Cathedral Concert

September 17, 2011

Cathedral peak shadow

Cathedral casts its shadow on Tuolumne

Almost 142 years ago to the day John Muir completed the first documented ascent of Cathedral Peak in Tuolumne. Writing about this experience Muir stated:

This I may say is the first time I have been at church in California, led here at last, every door graciously opened… the sweetest church music I ever enjoyed.

I can’t say that my experience ascending Cathedral Peak for the second time was on par with Muir’s first. For starters I didn’t do it in cowboy boots. But I can say that I’ve never been to an actual church in California. I can also say that years of fortunate experiences have allowed me to enjoy being on top of such spectacular summits. However, it’s the music and the company that made this trip especially enjoyable.

The day after Ben and I linked up Royal Arches and North Dome we wanted to repay Linda, Marzena and Jill for graciously picking us up at the end of that adventure. Marzena and Jill had never been up Cathedral Peak so the prospect of sharing such a special climb with them was highly appealing. However, we awoke to a rather cloudy morning and this made for a pretty lazy start to the day so it’s not surprising that we found ourselves at the trailhead organizing gear and getting ready to hike to the base around noon.

By this point the clouds had started to break and the sky was mostly blue during the approach. I think everyone (except for Marzena) was feeling a bit tired so it was roughly 2 when we reached the leftmost route up the face. Just as we started to flake the ropes a brief period of rain struck. It only lasted for a few moments and by the time we got our rain gear on it had past. But the event was enough to make us consider if it was wise to start the route. A bit of deliberation later Linda decided that since she’d been on the route before the prospect of doing it again and potentially getting rained on wasn’t too appealing.

Feeling (perhaps foolishly hoping) that the weather would hold and seeing the desire that Marzena and Jill had to do the climb I decided that I was game to lead the first pitch. We were initially going to ascend with me leading and Jill seconding on my rope while Ben would lead on doubles for Linda and Marzena to follow. But now that we were a party of 4, we decided that just having one leader would be the easiest way to go.

Racked up with a set of nuts, a single set of cams from #0.5 to #2 and 4 tri-cams I picked a line for the first pitch and ran up it until I was out of rope. Ben followed trailing the two doubles for Marzena and Jill. Ben lead the next pitch and aside from managing three ropes at the belay the climb was going well, especially because the rain hadn’t returned.

For the start of the third pitch we were just below the chimney section. This is typically where the many routes up the face meet and get funneled into a single stream of climbers. So I wasn’t surprised to see at least one party waiting to get through the section. However, Cathedral Peak is very featured and we’d read of variations to the left and right of the chimney that can be used to alleviate the congestion. No better time than now to try them.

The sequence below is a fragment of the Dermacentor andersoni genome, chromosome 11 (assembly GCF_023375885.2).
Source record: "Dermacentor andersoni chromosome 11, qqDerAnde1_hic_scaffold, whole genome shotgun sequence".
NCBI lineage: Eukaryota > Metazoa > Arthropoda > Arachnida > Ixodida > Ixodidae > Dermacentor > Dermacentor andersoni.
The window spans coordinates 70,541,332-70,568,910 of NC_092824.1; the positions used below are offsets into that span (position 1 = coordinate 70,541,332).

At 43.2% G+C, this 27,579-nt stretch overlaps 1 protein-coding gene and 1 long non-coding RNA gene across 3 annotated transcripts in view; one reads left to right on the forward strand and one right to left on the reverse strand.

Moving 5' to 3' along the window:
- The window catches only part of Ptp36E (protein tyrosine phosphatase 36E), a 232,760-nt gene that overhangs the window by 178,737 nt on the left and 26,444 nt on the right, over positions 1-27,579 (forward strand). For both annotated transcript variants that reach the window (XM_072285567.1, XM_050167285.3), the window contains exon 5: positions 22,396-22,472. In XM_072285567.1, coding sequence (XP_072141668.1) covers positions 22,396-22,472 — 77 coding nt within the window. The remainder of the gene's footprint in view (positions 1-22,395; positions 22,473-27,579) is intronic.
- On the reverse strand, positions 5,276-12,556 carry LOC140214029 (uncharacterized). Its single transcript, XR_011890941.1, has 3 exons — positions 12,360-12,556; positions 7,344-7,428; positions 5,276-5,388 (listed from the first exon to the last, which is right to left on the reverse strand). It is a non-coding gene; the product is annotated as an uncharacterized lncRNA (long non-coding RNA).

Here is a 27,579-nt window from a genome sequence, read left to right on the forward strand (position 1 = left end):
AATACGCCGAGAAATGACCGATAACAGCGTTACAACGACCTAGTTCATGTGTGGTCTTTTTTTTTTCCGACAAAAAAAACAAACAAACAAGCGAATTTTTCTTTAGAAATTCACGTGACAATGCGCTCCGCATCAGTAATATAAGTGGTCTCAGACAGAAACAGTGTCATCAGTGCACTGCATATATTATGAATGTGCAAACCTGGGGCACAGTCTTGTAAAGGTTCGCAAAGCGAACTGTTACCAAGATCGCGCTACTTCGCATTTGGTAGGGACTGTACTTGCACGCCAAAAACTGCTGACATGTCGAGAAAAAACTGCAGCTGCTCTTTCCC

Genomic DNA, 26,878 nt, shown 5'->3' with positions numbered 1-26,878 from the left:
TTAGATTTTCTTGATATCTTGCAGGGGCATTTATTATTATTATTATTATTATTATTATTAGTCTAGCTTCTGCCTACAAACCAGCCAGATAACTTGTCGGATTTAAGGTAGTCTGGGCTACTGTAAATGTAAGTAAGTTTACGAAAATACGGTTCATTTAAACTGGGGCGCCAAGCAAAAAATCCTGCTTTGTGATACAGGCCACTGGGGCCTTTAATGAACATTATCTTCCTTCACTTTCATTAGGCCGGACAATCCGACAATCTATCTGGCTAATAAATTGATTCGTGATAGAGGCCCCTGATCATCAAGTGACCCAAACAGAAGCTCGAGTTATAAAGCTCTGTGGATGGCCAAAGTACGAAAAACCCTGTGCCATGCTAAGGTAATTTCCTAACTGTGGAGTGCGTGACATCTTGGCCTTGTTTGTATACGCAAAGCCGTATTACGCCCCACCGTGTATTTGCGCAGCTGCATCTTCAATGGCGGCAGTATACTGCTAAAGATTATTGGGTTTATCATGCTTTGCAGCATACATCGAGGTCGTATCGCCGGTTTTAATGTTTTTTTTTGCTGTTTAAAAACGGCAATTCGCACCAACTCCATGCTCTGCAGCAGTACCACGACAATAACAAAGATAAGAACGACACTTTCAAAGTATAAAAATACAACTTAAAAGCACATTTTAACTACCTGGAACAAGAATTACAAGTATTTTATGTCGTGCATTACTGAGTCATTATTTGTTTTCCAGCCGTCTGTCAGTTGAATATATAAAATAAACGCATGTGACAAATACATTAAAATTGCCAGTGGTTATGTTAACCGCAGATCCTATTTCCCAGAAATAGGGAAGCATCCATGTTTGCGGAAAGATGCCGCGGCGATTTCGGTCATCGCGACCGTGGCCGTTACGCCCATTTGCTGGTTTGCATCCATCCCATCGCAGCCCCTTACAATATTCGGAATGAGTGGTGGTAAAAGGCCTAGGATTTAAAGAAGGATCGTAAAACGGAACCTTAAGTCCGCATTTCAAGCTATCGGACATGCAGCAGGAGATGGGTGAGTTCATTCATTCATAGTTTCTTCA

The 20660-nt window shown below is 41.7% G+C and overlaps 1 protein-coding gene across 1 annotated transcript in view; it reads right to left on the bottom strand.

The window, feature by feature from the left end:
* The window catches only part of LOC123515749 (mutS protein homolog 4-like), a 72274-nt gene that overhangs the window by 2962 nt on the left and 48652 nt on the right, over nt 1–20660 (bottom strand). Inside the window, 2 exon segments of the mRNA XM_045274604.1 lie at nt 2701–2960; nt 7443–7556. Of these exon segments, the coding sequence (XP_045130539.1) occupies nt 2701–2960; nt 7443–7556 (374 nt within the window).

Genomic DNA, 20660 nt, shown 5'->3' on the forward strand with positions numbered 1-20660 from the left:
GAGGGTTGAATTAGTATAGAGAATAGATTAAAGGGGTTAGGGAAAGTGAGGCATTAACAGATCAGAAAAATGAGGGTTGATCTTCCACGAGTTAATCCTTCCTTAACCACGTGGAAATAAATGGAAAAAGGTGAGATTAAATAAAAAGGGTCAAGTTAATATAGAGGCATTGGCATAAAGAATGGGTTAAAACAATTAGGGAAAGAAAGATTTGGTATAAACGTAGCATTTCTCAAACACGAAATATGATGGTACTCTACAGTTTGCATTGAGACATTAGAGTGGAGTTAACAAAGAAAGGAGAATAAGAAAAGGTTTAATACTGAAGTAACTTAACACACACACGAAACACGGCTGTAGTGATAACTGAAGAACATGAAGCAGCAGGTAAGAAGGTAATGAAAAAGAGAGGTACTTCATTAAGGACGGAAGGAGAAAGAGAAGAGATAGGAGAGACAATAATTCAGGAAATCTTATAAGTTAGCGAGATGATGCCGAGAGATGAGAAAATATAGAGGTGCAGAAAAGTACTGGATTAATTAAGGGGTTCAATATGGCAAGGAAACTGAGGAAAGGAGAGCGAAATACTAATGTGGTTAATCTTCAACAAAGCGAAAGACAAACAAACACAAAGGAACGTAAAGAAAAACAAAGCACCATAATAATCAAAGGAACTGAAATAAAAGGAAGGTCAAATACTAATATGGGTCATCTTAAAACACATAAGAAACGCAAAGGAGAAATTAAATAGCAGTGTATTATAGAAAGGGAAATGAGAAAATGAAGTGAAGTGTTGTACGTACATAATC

Here’s the variation that we took. On the very lefthand side of the ledge below the chimney pitch (typically the ledge that people belay from for the chimney pitch), go straight up for around 15-20 feet of very easy climbing. You’ll find yourself in a bit of a small corner with a fantastic hole in the granite that can be girth hitched. Up and left of the girth hitch there is a finger sized crack that leads out to an arête on the left. Keep your hands in this crack and move out to the very well featured and protectable arête. It isn’t obvious that there is anything out to the left to climb, but trust me, there is and the mysterious feeling adds to the adventure. From here you can continue straight up towards the summit, bypassing all the groaning and struggling parties in the chimney. At a rating of 5.7 and featuring some fantastic exposure, I can’t recommend it enough.

After that section the rest of our route was pretty typical climbing for an afternoon on Cathedral. I got to the summit blocks and waited for some traffic to clear before making the final push to the top. As I waited, two free soloists came marching up the rock, one carrying a banjo and the other a guitar. Immediately I began to smile, hoping that we’d get to hang out as a group on the top and enjoy a world class view with some accompanying music.

The music begins as I wait for a party to clear the summit blocks

The music begins as we wait for a party to clear the summit blocks

After a short wait I brought Ben up to the party and he gave Marzena and Jill a belay while I shot some video of the music scene. Once we were all on top I couldn’t help but feel extremely fortunate. Not only did the rain stay away, it was sunny and beautiful. The climbing ended up being more enjoyable than I had even remembered. Plus I got to share a summit that is always incredible with three people that I am fortunate to have in my life. Add into that the mood that the music set and it’s a day that can’t be repeated.

We ended up sitting on the summit for almost an hour, soaking up the sights and enjoying the music. I can’t thank everyone enough for making that one of the more memorable and enjoyable hours that I’ve had. The only bummer of the day was that Linda didn’t get to experience it with us. However, I did manage to get a couple videos where the wind didn’t totally destroy the audio. I’ve posted them below along with a couple other photos from the day.

 

 

Marzena Enjoying the Summit

Marzena enjoying the summit

 

The four of us on the summit

The four of us on the summit

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